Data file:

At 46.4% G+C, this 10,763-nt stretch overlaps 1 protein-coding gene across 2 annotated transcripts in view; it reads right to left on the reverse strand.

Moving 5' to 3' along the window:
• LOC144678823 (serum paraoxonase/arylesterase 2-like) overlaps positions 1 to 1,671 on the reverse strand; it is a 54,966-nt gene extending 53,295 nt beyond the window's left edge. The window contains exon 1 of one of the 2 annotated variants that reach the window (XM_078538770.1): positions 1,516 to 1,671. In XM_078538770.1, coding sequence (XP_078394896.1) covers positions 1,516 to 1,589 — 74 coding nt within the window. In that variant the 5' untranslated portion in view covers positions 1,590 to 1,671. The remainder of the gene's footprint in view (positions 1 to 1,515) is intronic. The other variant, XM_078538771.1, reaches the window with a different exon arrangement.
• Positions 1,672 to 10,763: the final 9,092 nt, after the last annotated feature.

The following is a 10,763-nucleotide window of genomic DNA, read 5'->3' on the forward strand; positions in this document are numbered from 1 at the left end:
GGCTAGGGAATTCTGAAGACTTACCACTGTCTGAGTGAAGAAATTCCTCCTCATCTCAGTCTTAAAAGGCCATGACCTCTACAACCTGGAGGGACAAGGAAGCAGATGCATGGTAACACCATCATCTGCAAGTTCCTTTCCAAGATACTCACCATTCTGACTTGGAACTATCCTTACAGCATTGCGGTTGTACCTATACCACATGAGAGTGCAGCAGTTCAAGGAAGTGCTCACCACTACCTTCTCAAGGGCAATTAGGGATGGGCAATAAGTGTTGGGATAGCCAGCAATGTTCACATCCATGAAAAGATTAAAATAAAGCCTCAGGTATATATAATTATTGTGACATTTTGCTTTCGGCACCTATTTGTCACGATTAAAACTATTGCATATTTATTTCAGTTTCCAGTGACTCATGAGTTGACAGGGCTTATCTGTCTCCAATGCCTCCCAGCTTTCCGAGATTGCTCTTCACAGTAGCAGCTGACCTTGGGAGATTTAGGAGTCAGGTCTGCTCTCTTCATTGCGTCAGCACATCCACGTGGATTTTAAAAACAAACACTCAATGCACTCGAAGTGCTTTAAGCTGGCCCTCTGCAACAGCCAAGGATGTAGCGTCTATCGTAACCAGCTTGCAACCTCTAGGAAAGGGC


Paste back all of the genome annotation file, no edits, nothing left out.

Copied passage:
At 46.4% G+C, this 10,763-nt stretch overlaps 1 protein-coding gene across 2 annotated transcripts in view; it reads right to left on the reverse strand.

Moving 5' to 3' along the window:
• LOC144678823 (serum paraoxonase/arylesterase 2-like) overlaps positions 1 to 1,671 on the reverse strand; it is a 54,966-nt gene extending 53,295 nt beyond the window's left edge. The window contains exon 1 of one of the 2 annotated variants that reach the window (XM_078538770.1): positions 1,516 to 1,671. In XM_078538770.1, coding sequence (XP_078394896.1) covers positions 1,516 to 1,589 — 74 coding nt within the window. In that variant the 5' untranslated portion in view covers positions 1,590 to 1,671. The remainder of the gene's footprint in view (positions 1 to 1,515) is intronic. The other variant, XM_078538771.1, reaches the window with a different exon arrangement.
• Positions 1,672 to 10,763: the final 9,092 nt, after the last annotated feature.

The following is a 10,763-nucleotide window of genomic DNA, read 5'->3' on the forward strand; positions in this document are numbered from 1 at the left end:
GGCTAGGGAATTCTGAAGACTTACCACTGTCTGAGTGAAGAAATTCCTCCTCATCTCAGTCTTAAAAGGCCATGACCTCTACAACCTGGAGGGACAAGGAAGCAGATGCATGGTAACACCATCATCTGCAAGTTCCTTTCCAAGATACTCACCATTCTGACTTGGAACTATCCTTACAGCATTGCGGTTGTACCTATACCACATGAGAGTGCAGCAGTTCAAGGAAGTGCTCACCACTACCTTCTCAAGGGCAATTAGGGATGGGCAATAAGTGTTGGGATAGCCAGCAATGTTCACATCCATGAAAAGATTAAAATAAAGCCTCAGGTATATATAATTATTGTGACATTTTGCTTTCGGCACCTATTTGTCACGATTAAAACTATTGCATATTTATTTCAGTTTCCAGTGACTCATGAGTTGACAGGGCTTATCTGTCTCCAATGCCTCCCAGCTTTCCGAGATTGCTCTTCACAGTAGCAGCTGACCTTGGGAGATTTAGGAGTCAGGTCTGCTCTCTTCATTGCGTCAGCACATCCACGTGGATTTTAAAAACAAACACTCAATGCACTCGAAGTGCTTTAAGCTGGCCCTCTGCAACAGCCAAGGATGTAGCGTCTATCGTAACCAGCTTGCAACCTCTAGGAAAGGGC